Likewise in Guangzhou City, at the Guangdong Provincial People’s Hospital, autonomous delivery robots are being used to transport drugs around the hospital. The robots are loaded up with medicines and given instructions of where in the hospital to go to, and then head to their destination unaided. They’re able to open and close doors and take the lift without any human assistance.
One robot is able to carry out the delivery tasks of three people, making the entire drug delivery process faster and reducing the risk of clinical staff contracting 2019-nCoV and spreading it throughout the hospital. 

Hong Kong scientists have developed a rapid coronavirus diagnostic device

Hong Kong scientists have developed a portable device that can quickly and effectively diagnose a new coronavirus infection in 2019-nCoV in just 40 minutes. The device has already begun to be used in a number of cities in China, including Hubei, which is in the center of the epidemic. "We have sent it to many places and hope that people will use it," said Ven Veitszyan from the Hong Kong University of Science and Technology, who analyzes samples of the organism's liquid effluents. Earlier this same group of Hong Kong researchers produced similar devices for the rapid diagnosis of bird flu and swine flu.

Mismanaged waste 'kills up to a million people a year globally

Mismanaged waste is causing hundreds of thousands of people to die each year in the developing world from easily preventable causes, and plastic waste is adding a new and dangerous dimension to the problem. Municipal waste frequently goes uncollected in poorer countries and its buildup fuels the spread of disease. Between 400,000 and 1 million people are dying as a result of such mismanaged waste, according to the charity Tearfund.
While mismanaged waste has been a problem for decades, the growth of plastic pollution, , which does not break down in the environment, is adding a fresh set of problems to an already dire situation. Plastic waste is blocking waterways and causing flooding, which in turn spreads waterborne diseases. When people burn the waste to get rid of it, it releases harmful toxins and causes air pollution.
Every second, a double-decker busload of plastic waste is burned or dumped in developing countries, the report found. When some plastics deteriorate, they can leach harmful chemicals into the environment and break down into microplastics, with effects that are still poorly understood and largely undocumented in poorer countries.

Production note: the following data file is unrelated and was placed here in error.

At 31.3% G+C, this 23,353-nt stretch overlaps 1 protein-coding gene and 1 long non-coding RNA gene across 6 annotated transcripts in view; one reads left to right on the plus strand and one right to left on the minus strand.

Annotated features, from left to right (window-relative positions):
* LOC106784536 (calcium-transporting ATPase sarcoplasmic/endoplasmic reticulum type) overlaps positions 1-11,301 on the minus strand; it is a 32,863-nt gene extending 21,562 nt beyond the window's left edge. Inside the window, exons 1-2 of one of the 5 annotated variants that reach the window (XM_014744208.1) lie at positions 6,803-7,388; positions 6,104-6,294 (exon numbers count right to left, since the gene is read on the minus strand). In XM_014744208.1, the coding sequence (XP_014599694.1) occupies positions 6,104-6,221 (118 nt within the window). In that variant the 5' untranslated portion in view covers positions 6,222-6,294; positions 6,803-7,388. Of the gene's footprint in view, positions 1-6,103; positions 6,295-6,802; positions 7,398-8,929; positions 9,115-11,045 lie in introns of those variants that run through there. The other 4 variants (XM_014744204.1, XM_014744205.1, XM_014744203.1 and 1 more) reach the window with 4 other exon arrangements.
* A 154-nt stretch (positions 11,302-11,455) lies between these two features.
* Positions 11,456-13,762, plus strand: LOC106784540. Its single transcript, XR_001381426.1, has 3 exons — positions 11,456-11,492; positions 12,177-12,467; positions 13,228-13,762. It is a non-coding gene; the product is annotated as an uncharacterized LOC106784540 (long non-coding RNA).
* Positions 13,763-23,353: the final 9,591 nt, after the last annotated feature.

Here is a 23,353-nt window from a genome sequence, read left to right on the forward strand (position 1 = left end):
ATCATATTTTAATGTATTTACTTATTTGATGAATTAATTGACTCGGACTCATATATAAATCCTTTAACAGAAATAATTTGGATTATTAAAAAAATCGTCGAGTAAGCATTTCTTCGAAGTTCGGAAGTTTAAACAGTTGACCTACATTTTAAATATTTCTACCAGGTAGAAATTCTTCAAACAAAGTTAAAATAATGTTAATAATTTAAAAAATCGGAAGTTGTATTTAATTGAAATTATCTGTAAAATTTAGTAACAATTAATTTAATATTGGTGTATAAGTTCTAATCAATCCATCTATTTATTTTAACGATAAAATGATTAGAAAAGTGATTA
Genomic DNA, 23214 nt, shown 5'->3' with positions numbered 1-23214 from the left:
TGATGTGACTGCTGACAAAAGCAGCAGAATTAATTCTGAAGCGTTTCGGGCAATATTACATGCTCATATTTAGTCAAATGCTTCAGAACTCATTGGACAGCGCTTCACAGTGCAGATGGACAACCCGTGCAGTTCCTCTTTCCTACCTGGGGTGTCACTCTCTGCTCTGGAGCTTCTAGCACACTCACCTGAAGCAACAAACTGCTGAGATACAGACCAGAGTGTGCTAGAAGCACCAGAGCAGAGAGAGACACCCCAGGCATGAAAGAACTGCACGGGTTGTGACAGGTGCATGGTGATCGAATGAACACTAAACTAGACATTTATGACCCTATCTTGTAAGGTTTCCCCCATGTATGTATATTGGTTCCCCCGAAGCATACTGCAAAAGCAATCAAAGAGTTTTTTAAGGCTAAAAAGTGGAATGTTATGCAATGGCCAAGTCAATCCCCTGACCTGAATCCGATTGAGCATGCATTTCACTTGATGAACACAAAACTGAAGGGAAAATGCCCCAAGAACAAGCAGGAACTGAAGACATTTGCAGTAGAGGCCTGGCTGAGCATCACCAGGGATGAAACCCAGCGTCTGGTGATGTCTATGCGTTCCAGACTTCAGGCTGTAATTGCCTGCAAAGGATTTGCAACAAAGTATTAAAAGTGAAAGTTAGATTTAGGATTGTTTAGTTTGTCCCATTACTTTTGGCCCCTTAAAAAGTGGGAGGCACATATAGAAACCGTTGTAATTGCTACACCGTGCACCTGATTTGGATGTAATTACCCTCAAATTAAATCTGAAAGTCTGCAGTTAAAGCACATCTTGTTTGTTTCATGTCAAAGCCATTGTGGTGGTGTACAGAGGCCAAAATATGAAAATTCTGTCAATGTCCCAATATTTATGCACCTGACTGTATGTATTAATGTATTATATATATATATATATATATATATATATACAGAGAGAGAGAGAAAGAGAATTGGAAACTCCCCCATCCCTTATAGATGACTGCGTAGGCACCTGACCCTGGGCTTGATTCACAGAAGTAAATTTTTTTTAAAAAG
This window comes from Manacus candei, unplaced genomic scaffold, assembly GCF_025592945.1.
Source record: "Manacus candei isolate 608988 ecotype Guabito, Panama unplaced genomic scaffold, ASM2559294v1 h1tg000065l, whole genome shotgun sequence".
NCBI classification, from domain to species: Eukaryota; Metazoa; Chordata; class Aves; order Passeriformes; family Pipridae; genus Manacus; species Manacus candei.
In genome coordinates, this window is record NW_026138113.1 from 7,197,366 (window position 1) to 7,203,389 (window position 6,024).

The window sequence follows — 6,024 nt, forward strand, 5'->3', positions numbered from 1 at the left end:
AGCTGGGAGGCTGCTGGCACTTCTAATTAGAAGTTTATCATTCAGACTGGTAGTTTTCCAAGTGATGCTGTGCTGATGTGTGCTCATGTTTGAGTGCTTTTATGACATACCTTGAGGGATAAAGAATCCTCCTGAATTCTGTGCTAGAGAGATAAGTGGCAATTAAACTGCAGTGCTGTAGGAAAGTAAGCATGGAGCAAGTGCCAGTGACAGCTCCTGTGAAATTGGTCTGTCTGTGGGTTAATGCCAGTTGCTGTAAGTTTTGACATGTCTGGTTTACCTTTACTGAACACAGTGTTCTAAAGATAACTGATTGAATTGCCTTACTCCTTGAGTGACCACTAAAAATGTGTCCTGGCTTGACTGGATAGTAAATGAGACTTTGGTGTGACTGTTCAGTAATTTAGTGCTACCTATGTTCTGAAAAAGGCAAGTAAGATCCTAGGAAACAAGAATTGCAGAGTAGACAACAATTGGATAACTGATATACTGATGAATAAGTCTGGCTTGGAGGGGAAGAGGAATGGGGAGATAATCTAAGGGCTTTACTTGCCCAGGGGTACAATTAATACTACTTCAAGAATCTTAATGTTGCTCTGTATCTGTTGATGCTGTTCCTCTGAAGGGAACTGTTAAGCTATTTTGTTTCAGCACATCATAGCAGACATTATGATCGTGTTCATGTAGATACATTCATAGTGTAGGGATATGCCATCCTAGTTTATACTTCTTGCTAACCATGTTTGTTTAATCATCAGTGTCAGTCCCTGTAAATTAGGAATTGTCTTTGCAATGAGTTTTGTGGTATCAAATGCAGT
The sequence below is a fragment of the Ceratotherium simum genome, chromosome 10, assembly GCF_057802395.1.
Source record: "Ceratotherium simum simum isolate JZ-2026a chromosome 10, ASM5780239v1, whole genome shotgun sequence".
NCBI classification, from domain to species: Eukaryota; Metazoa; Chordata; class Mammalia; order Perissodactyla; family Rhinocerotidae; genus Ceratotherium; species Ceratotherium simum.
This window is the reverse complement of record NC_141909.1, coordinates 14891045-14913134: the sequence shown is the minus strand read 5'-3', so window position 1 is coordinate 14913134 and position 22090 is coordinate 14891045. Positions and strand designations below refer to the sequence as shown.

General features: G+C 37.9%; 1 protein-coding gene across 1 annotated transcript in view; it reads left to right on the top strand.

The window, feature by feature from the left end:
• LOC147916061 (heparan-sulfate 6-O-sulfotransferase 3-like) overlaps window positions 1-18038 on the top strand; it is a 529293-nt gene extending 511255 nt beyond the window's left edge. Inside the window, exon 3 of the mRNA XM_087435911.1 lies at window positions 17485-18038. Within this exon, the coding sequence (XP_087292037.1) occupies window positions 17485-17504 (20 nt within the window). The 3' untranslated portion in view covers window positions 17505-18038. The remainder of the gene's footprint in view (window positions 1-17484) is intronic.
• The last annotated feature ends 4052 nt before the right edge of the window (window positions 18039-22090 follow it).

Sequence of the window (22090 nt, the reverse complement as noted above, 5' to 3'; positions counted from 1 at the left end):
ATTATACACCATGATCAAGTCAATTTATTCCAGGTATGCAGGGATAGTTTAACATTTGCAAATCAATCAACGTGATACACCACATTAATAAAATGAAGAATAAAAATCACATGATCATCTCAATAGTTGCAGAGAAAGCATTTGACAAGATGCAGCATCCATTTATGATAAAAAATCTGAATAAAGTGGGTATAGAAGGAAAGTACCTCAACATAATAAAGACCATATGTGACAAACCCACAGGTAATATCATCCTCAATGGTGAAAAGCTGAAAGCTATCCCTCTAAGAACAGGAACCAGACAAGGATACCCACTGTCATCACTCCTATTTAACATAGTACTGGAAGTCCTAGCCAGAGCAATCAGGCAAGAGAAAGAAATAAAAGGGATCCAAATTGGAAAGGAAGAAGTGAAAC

Can artificial intelligence be taught how to joke?

Lately, machines have been proving themselves as good as or even superior to people with certain tasks: they are already better in Go, Chess, and even Dota 2. Algorithms compose music and write poetry. Scientists and entrepreneurs estimate that artificial intelligence will greatly surpass human beings in the future.
A large part of what makes us human is our humor, and even though it’s believed that only humans can crack jokes, many scientists, engineers, and even regular people wonder: is it possible to teach AI how to joke?

Compared to composing music, it’s hard to describe what makes us laugh. Sometimes, we can hardly explain what exactly amuses us and why. Many researchers believe that a sense of humor is one of the last frontiers artificial intelligence needs to conquer to truly match human beings. Research shows us that a sense of humor started developing long ago in people in the course of mate selection.
This can be explained by the direct correlation between intellect and a sense of humor. Even today, someone’s sense of humor can show us the level of their intellect. The ability to joke requires such difficult skills as language proficiency and a keen range of vision. In fact, a good command of language is especially important for certain individual pools of humor (British, for example) based primarily on word play. All in all, teaching artificial intelligence how to joke is no easy task. Researchers from around the world are trying to teach artificial intelligence how to make jokes. 

Software company founded by US-Armenian businessman secures $30m in venture capital giving product away                 

Evolution Media, the investment arm of the well-known and influential Creative Artists Agency (CAA), has made a $30 million investment in Epic!, a consumer-facing, five-year-old education technology company.